The gang added depth to the line-up, recruiting Cyril Neville on percussion and vocals, and in 1972 were signed to Warner Bros., for whom they recorded Cabbage Alley, and later the coveted Rejuvenation album.
In 1974, the Meters backed Robert Palmer on his first album, Sneakin’ Sally Through the Alley, with two songs, including the title track, written by Toussaint. That same year, Mick Jagger heard them playing at a boat party held by Paul McCartney and invited them to open for the Rolling Stones’ 1975 tour.
“That tour was rough for the Meters,” said Porter. “They made us take off our glamour outfits. All R&B groups were into dressing well then. We had on $200 Italian jean suits. That was a little too glamorous for the rock ‘n’ roll community. Some clubs wouldn’t let us in. Black clubs wouldn’t let us in.”
In 1974, Rupert Serkhoff began managing the Meters and booking them into white clubs. “That’s what got us labeled too white to be black, too black to be white,” said Porter.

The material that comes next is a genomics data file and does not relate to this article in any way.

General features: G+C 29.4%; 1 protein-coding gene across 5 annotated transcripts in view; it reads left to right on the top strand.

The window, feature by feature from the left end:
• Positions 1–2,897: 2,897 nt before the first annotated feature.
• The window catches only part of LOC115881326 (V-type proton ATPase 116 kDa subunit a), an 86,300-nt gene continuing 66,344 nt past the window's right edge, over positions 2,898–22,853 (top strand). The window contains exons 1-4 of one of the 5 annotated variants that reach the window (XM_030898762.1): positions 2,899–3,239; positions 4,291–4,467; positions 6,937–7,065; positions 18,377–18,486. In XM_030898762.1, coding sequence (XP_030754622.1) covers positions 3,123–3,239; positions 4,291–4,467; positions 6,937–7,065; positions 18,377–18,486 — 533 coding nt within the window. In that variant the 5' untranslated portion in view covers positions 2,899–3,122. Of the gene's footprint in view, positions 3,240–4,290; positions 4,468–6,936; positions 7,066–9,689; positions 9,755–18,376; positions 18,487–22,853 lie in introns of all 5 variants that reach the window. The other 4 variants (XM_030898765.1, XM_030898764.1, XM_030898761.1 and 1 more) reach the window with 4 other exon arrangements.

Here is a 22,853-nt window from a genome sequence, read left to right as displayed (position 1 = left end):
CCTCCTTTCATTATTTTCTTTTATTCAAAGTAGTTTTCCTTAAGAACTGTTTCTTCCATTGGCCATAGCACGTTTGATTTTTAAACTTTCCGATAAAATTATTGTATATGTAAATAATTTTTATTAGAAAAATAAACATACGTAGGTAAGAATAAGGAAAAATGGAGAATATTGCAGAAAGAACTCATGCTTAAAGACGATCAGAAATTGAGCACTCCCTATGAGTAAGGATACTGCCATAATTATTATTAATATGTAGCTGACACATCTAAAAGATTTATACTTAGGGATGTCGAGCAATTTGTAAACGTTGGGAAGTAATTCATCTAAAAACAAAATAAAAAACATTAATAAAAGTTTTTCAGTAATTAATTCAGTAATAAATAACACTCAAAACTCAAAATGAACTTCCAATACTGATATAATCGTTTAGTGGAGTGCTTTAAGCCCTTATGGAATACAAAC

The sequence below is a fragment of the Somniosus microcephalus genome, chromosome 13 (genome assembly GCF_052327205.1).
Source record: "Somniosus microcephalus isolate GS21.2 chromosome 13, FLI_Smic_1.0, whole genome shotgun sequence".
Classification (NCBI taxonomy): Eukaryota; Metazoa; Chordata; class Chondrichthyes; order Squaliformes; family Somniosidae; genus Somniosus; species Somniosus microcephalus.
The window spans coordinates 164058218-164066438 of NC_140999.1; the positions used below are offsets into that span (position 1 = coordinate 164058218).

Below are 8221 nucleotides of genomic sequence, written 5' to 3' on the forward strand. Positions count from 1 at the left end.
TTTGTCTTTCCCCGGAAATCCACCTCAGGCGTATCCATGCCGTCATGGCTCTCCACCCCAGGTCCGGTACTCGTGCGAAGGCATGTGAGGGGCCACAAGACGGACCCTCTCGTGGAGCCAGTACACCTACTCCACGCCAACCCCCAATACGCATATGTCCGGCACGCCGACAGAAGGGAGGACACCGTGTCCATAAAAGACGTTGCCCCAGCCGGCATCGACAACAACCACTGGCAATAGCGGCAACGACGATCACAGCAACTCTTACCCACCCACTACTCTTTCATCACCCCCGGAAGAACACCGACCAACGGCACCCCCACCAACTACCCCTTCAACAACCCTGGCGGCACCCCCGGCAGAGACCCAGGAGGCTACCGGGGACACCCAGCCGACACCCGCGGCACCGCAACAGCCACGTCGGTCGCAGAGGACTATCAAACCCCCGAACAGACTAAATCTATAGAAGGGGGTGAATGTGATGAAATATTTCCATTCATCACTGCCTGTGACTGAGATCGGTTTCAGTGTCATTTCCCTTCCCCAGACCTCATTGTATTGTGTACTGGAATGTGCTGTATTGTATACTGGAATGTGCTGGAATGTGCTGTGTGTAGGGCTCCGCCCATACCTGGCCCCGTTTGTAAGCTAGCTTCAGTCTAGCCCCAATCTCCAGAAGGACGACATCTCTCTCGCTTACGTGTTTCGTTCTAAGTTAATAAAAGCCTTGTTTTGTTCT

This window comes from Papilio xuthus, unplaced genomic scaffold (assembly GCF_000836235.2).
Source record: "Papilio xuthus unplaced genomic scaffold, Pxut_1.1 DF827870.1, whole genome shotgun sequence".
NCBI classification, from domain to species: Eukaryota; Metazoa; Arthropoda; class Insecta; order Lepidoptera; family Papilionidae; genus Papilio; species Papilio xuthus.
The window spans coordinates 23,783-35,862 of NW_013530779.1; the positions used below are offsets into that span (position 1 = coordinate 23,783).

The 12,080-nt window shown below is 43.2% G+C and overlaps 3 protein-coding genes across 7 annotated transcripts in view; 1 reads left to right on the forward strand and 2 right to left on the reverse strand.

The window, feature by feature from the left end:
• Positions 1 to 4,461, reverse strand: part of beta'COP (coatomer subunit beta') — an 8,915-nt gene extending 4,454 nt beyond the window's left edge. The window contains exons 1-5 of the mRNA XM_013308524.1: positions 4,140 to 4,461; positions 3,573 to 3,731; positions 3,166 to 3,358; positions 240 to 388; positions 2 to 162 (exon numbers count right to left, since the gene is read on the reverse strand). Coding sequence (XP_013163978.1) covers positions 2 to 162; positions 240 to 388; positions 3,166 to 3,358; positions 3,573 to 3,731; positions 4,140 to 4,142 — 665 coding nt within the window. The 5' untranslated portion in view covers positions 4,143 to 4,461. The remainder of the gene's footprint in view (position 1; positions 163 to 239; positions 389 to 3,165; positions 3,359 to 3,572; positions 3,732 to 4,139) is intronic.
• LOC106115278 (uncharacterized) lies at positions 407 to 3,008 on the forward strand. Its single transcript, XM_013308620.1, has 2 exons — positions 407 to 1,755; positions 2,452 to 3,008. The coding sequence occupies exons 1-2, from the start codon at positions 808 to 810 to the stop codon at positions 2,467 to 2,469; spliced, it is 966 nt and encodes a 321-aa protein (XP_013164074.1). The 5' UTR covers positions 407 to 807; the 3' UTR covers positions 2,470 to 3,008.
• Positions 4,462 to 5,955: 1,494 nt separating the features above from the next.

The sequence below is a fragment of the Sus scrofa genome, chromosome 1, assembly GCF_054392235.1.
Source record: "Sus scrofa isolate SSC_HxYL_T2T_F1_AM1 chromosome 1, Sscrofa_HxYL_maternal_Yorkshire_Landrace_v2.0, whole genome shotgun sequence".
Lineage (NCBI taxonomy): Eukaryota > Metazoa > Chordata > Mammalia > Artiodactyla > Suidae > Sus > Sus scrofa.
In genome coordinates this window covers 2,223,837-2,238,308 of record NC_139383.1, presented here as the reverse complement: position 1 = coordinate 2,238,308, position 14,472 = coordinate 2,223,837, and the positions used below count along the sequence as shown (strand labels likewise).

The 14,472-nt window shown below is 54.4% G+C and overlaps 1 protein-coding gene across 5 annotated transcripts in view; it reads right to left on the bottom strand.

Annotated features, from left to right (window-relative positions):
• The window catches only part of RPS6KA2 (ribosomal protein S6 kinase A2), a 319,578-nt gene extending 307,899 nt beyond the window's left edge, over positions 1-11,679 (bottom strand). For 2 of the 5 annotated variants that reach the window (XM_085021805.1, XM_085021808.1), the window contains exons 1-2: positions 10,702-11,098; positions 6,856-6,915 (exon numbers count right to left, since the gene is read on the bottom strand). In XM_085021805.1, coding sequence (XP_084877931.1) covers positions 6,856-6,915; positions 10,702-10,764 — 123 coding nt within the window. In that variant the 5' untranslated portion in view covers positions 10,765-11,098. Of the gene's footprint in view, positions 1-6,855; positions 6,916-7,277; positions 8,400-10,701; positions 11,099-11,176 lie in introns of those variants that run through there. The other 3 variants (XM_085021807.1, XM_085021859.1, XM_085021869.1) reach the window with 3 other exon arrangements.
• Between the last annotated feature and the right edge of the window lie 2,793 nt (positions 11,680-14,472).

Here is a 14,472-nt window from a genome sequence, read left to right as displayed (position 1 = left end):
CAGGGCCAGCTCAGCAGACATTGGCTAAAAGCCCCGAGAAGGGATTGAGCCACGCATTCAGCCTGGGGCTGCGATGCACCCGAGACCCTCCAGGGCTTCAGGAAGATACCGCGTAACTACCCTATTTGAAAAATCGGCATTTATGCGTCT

The Meters continued to put out highly acclaimed but poor selling albums. For New Directions, they attempted a more accessible, popular sound. Warner Brothers had high expectations of it. “It would have been our first hit,” said Porter. With frustrations mounting, Cyril and Art Neville quit the band while flying to New York to appear on “Saturday Night Live.” They all discovered they could make more money doing individual projects. Plus, Porter says, their manager couldn’t prove he wasn’t ripping them off.
“Music was a seedy business back then,” said Porter. “We couldn’t figure out how we could play so much and not make any money. Somebody wasn’t telling us everything.”